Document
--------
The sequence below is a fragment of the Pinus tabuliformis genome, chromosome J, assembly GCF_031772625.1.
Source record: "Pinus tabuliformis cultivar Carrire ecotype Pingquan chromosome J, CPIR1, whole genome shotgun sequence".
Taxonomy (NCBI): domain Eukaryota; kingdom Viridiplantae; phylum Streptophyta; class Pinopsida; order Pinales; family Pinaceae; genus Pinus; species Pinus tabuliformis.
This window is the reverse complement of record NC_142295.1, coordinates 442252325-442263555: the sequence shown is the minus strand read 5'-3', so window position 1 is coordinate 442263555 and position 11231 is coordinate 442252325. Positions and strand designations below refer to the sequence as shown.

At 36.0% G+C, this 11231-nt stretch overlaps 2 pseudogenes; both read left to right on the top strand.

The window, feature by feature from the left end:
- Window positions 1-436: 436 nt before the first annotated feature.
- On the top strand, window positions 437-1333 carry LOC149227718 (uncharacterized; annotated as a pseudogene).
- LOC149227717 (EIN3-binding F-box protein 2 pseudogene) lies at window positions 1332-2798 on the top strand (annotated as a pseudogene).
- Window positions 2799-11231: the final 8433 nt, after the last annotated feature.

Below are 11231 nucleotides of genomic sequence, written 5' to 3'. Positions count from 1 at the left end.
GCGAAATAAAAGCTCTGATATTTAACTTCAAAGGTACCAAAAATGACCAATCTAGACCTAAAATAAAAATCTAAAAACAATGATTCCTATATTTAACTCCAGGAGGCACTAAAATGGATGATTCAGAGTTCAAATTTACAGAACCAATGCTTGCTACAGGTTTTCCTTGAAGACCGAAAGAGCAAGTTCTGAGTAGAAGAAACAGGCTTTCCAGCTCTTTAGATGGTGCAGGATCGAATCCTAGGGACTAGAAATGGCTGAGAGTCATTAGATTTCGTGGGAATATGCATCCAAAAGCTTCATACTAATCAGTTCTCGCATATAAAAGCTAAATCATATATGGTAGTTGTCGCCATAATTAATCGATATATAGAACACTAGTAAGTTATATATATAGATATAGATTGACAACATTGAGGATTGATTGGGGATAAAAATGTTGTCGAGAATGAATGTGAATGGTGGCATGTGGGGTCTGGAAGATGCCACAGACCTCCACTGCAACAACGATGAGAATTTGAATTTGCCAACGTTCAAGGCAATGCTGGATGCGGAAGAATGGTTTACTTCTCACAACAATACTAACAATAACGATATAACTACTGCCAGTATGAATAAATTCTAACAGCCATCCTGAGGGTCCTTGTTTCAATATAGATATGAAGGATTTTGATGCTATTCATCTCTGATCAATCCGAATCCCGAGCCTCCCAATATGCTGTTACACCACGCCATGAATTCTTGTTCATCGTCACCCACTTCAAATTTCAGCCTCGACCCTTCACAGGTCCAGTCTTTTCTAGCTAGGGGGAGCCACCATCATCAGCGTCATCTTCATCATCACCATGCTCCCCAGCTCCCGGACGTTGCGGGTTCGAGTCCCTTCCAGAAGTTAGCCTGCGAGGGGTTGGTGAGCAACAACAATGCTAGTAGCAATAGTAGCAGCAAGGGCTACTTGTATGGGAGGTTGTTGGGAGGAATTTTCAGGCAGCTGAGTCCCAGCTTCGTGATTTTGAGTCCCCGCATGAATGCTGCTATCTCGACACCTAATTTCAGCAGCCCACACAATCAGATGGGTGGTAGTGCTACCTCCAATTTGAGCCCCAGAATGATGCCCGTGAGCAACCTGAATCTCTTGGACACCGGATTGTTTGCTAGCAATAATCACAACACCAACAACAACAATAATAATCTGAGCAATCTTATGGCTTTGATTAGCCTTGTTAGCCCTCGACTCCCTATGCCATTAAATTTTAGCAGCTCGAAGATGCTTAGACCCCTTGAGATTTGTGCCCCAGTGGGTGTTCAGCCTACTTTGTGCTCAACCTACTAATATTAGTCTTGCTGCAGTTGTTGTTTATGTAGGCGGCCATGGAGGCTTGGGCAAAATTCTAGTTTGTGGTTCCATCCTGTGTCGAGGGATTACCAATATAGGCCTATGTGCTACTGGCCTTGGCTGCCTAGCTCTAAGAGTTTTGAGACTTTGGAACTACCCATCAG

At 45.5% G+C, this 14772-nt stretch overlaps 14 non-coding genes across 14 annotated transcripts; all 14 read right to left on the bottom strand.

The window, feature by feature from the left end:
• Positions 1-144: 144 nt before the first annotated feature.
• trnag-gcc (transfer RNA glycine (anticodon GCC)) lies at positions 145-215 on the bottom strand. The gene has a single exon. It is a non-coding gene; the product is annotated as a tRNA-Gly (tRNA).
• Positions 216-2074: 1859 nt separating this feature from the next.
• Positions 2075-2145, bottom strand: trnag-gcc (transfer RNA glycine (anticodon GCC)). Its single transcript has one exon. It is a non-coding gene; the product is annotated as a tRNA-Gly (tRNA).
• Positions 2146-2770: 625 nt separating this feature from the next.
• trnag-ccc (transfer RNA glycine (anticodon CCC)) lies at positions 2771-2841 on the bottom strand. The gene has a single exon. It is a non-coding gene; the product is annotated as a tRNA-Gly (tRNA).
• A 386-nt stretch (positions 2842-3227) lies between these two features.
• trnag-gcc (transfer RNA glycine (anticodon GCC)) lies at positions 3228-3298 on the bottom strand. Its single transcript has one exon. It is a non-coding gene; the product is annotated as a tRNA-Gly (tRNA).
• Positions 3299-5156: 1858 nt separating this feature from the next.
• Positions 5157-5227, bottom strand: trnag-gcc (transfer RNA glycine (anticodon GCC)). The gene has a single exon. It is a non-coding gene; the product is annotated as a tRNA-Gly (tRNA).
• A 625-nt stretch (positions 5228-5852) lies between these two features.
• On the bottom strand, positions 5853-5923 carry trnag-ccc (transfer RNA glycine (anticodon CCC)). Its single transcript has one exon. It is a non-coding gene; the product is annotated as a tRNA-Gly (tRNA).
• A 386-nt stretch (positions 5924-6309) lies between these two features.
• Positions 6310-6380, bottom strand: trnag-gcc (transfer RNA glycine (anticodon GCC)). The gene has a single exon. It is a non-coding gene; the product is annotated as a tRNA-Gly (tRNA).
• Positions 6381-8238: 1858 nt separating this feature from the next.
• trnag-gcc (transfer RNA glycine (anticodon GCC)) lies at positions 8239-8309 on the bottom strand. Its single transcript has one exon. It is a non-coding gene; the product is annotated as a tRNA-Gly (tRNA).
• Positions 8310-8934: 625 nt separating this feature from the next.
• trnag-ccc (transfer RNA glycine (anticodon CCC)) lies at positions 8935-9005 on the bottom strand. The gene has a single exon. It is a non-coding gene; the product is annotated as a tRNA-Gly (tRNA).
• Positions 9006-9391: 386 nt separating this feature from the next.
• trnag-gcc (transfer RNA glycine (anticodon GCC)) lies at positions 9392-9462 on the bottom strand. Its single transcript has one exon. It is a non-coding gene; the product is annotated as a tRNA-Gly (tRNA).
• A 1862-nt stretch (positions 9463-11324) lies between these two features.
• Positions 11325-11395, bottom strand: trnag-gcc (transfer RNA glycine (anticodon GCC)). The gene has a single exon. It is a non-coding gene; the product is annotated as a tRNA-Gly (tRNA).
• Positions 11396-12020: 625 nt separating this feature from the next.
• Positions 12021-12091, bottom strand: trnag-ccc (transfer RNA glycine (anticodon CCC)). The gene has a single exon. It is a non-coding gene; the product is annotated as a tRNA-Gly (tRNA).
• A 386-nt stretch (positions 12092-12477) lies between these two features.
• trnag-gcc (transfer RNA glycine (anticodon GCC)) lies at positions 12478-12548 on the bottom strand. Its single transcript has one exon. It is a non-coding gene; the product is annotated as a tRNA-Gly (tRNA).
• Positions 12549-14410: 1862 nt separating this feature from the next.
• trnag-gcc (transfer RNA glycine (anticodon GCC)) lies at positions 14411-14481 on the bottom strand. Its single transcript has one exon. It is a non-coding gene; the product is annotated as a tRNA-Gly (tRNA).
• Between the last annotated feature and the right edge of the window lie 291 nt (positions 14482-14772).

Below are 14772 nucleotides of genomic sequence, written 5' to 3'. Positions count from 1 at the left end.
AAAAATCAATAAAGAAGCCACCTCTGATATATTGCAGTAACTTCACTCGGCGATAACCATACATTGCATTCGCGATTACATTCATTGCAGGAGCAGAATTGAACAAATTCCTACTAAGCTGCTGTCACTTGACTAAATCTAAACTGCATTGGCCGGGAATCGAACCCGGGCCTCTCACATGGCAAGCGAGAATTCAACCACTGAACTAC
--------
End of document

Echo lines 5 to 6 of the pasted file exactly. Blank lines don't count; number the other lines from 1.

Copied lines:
At 36.0% G+C, this 11231-nt stretch overlaps 2 pseudogenes; both read left to right on the top strand.

The window, feature by feature from the left end: